Workers Struggles: The Americas

Latin America

National miners’ strike in Peru

Julio Pinto, general secretary of the National Metallic Miners and Steelworkers Federation (FNTMMS), announced in a statement to the La República daily that 65,000 miners would walk off their jobs Monday November 5. He brushed aside attempts by the government of President Alan García to declare the strike illegal.

The miners’ unions are demanding the elimination of caps on benefits, the restoration of pension rights and the elimination of subcontractors. The strike will be of indefinite duration.

On Thursday, the General Peruvian Workers Confederation, which represents all of the nation’s unions, will mobilize its members in a day of protest.

Mining represents 62 percent of total exports in Peru.

Panama: Medical doctors set to strike

Five thousand public health doctors will strike this week in Panama. The doctors are demanding a wage increase of US$1,500 that President Martín Torrijos says will cost the government US$98 million.

Torrijos denounced the strike plans, saying the government is willing to continue negotiations to reach a compromise with the doctors that would gradually raise wages in tandem with improvements in health services. Torrijos claims that the strike is not popular among rank-and-file doctors, only with the union leadership.

Secondary school teachers strike in Mexico City

The Independent Preparatory School Workers Union (SITCB) announced that it plans to escalate its job actions beginning on Monday of this week by mobilizing and leafleting in Mexico City to inform people of its demands. The workers have been on strike at 20 high schools in Mexico City since last Thursday. The workers will also march and rally in front of the Education Secretariat (SEP).

SITCB leaders say that the SEP has so far been deaf to teachers’ wage demands. The teachers have charged SEP officials with ignoring legislation that increases their wages.

United States

New round of bargaining in Pennsylvania teachers’ strike

Negotiators for striking teachers and the Seneca Valley school district will meet this week in another attempt to settle the three-week-old strike over wages and healthcare. The 575 members of the Seneca Valley Education Association, who teach at schools throughout Butler County, Pennsylvania, have gone without a contract since June 2006 and are seeking a 6 percent raise as opposed to the district’s offer of 4 percent.

Last week, the union filed unfair labor practices charges against the school district, alleging that Tom King, chief negotiator for the district, threatened teachers back in August with a reduced offer if they went on strike. In a written notice to the union, King stated the district would “regressively amend its ‘Best Offer’” if the union struck. According to the union, the school district would reduce its wage proposal by $43,019.45 for each day that teachers strike.

The Pennsylvania Department of Labor and Industry has scheduled a hearing for December 3. According to the departments’ head, Christopher Manlove, the procedure “can take some time to complete.”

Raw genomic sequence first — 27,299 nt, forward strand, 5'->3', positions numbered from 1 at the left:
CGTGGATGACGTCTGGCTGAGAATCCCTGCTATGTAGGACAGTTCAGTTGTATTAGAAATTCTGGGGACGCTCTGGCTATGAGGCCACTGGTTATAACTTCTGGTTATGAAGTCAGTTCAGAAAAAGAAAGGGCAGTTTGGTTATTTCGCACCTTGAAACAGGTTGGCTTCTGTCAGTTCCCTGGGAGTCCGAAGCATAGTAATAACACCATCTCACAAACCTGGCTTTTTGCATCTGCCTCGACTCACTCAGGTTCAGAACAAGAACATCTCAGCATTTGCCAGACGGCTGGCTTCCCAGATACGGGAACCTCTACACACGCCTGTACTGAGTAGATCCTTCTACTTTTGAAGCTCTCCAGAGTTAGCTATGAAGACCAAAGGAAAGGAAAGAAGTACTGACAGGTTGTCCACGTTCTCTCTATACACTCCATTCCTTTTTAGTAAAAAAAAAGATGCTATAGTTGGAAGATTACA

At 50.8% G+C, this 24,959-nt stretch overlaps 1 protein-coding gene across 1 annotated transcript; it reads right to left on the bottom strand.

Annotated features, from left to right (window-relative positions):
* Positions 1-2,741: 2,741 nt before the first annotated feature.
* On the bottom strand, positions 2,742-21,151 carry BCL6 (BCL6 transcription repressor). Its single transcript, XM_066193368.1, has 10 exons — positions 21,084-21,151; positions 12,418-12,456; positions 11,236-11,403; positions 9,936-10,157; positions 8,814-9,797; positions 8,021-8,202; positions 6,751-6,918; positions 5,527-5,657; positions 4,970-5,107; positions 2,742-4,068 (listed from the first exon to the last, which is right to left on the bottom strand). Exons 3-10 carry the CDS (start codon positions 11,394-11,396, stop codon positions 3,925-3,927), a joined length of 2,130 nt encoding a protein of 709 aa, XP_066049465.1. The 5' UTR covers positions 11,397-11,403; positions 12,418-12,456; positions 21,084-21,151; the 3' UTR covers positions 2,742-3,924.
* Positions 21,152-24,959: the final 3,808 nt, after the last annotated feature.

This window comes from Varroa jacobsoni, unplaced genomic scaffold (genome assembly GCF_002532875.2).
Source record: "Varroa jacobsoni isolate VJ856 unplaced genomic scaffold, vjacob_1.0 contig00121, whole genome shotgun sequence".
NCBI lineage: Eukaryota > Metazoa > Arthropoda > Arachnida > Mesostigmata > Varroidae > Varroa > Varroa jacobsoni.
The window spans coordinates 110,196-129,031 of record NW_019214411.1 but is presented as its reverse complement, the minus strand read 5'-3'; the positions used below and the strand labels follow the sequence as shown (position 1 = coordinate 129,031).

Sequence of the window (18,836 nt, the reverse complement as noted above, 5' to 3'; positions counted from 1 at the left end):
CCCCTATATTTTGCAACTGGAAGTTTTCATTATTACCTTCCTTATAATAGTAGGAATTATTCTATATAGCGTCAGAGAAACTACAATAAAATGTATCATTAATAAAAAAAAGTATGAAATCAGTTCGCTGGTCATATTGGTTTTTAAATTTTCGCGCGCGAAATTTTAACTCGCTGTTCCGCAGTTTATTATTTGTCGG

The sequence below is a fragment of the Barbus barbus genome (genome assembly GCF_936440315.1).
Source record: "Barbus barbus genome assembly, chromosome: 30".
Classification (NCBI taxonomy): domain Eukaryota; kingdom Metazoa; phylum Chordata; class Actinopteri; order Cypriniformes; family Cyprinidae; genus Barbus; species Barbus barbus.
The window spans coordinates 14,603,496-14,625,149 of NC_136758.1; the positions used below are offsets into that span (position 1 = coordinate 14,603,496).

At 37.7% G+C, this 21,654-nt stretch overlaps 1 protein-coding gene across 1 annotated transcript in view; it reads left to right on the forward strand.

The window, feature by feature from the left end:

Talks continue in strike by nurses in Kentucky and West Virginia

Union and management representatives will meet again November 7 in mediated contract talks as the strike by 650 nurses against nine Appalachian Regional Healthcare (ARH) hospitals in Kentucky and West Virginia enters its fifth week. The two sides concluded a round of talks last week with ARH CEO Jerry Haynes denouncing the nurses’ proposal as “additional costs that ARH, or any health care provider, could not absorb.”

Haynes railed against the nurses’ demand for a 7 percent salary hike and increases in shift differentials, sick pay and ambulance-run compensation. Hospital management is proposing 2 percent in the first year followed by 3 percent in the subsequent four years. This is combined with 10- and 12-hour work shifts.

The ARH hospitals were originally established by the United Mine Workers (UMWA) in 1947 as a result of an agreement by the coal bosses to contribute 5 cents per ton of coal mined toward the UMWA’s Welfare and Retirement fund. Construction of the first of 10 hospitals was begun in 1953, and the first patients were admitted in 1955.

In 1963, the UMWA transferred ownership of the hospitals to the non-profit ARH.


Toronto hotel strike gains support

A strike/lockout by 135 workers at the Holiday Inn on King Street in downtown Toronto has gained wide public support. Those backing the workers include actor Danny Glover, who was charged with trespassing while appearing at a rally in support of the hotel workers’ union, UNITE HERE.

The strike, which began September 28, has become embittered since management refused to agree to the same contract expiration date as all other Toronto hotels. UNITE HERE represents more than 6,000 hotel workers in Toronto and more than 450,000 in North America.

In addition to the issue of contract dates, the union is seeking pay equity with other Toronto hotels, many of whom went on strike last year to win pay hikes of up to C$2 an hour. The hotel denies there is any difference in pay, and has instituted a limited lockout against unionized food service workers.

Acadia University faculty on strike

More than 300 members of the University Faculty Association (AUFA) in Wolfville, Nova Scotia, walked off the job on October 15 after talks with the board of governors collapsed.

Teaching staff at the school have been without a contract since June. In September, a government conciliator declared that future talks would be pointless. Outstanding issues include staffing levels, pay equity, working conditions and pay rates for part-time workers.